The latest release of the annual Towers Watson Global Benefits Attitudes Survey finds that nearly seven in 10 U.S. employees say they are satisfied with their employer-sponsored retirement plans, including both defined benefit (DB) and defined contribution (DC) arrangements. That’s a jump of 13% since 2009, with much of the increase concentrated among younger employees and those with access to DB plans.
“The economic uncertainty and corporate cutbacks over the past few years have given employees a reason to evaluate their finances and retirement plans,” explains Kevin Wagner, a senior consultant at Towers Watson. “While more workers are happy with their retirement benefits, they are increasingly concerned that their retirement income will come up short when they exit the work force.”
Most employees view their employer plan as their primary retirement savings vehicle, Wagner says, perhaps explaining why they are willing to give up a portion of their paycheck for more generous and secure retirement benefits. The survey results show 62% of employees would give up some pay for a guaranteed retirement benefit, a sharp increase from 46% in 2009. Additionally, nearly six in 10 (58%) would sacrifice pay for more generous retirement benefits.
In another positive sign, more than half of U.S. workers (56%) say that retirement security has become more important to them over the last few years. The importance of income security was more pronounced for older workers, with nearly eight in 10 (78%) workers age 50 or older citing such concerns. Slightly less than four in 10 (39%) employees under age 40 are concerned about sustainable retirement income.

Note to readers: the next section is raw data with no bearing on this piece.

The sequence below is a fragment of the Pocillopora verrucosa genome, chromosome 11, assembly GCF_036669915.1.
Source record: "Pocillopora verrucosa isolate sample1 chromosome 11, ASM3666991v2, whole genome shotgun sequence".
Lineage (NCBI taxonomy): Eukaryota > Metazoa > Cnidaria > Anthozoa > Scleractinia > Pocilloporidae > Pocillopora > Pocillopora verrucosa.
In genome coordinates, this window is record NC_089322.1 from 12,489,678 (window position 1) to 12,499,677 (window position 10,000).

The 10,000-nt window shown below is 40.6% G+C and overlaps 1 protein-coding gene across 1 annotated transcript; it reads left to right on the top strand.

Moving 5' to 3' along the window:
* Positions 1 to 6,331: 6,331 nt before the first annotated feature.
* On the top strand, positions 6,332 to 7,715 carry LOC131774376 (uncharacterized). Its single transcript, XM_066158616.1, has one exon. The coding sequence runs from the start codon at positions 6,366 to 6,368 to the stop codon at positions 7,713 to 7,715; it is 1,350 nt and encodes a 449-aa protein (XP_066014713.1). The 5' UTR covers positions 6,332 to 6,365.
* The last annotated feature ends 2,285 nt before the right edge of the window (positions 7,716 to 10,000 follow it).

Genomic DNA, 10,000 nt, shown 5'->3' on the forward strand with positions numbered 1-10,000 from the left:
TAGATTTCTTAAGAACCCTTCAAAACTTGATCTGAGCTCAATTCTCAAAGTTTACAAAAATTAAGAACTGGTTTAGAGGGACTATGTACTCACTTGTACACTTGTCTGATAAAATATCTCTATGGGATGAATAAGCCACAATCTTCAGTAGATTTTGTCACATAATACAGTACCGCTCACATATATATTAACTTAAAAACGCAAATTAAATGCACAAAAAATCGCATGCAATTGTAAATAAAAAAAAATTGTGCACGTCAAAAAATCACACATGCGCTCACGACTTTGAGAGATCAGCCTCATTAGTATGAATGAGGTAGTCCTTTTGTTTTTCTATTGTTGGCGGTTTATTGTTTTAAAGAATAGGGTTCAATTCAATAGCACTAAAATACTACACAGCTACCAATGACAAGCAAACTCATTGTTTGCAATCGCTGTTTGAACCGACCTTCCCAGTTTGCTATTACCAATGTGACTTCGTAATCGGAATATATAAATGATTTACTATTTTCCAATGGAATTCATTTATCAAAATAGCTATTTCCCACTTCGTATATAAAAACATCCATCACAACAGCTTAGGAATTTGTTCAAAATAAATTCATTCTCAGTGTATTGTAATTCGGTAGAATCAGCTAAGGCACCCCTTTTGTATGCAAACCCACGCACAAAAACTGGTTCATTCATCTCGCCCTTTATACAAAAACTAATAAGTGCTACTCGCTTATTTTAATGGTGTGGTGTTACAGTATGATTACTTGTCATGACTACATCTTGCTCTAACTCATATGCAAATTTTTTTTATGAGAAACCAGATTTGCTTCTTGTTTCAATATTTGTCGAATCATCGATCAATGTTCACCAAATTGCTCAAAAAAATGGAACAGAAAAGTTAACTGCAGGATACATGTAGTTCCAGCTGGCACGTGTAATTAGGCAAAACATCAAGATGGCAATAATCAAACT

Interestingly, the survey found that DB plan participants worry more about retirement security than participants with only a DC plan, perhaps reflecting fears of further cutbacks in DB plans.
“Given employees’ widespread concern about retirement security and readiness, this may be the ideal time for employers to reevaluate their employee benefits and strategies for the future,” says David Speier, a senior consultant at Towers Watson. “Addressing employees’ preferences for retirement and health care benefits could help employers provide a more engaging work environment, and at the same time help workers in their efforts to prepare for a comfortable and financially secure retirement.”
The benefits attitude survey paints a more pessimistic picture regarding health benefits, Wagner says. For instance, the number of employees who are satisfied with their health care benefits has declined from 69% in 2007 to 59% in 2013. The downward trend is most pronounced among older workers and those in poor health. The survey cites rising costs as a key factor fueling the decline, with only 38% of employees saying they are satisfied with costs they must pay (including premium and out-of-pocket expenses) for health benefits in 2013 versus 53% in 2007.
Perhaps as a result of their relative dissatisfaction, employees appear far less willing to sacrifice pay for expanded health benefits. Only one-third (34%) would give up some pay for more predictable health benefits, a drop from 42% in 2010. An even smaller percentage (27%) would be willing to divert a larger amount from their paycheck in return for more generous health care benefits, according to the survey.
“Rising medical costs have prompted employers to shift a larger share of health care costs to workers, many of whom are already feeling financially stressed from the recession and benefit cutbacks,” Speier says. “While employees rely on and value their health care benefits, they are clearly not happy about their health care costs. At a time when costs are consuming a significant share of their household budget, it’s no surprise that employees are less willing to trade some pay for either more generous health benefits or more predictable costs.”
An executive summary of the annual Towers Watson Global Benefits Attitudes Survey is available here.
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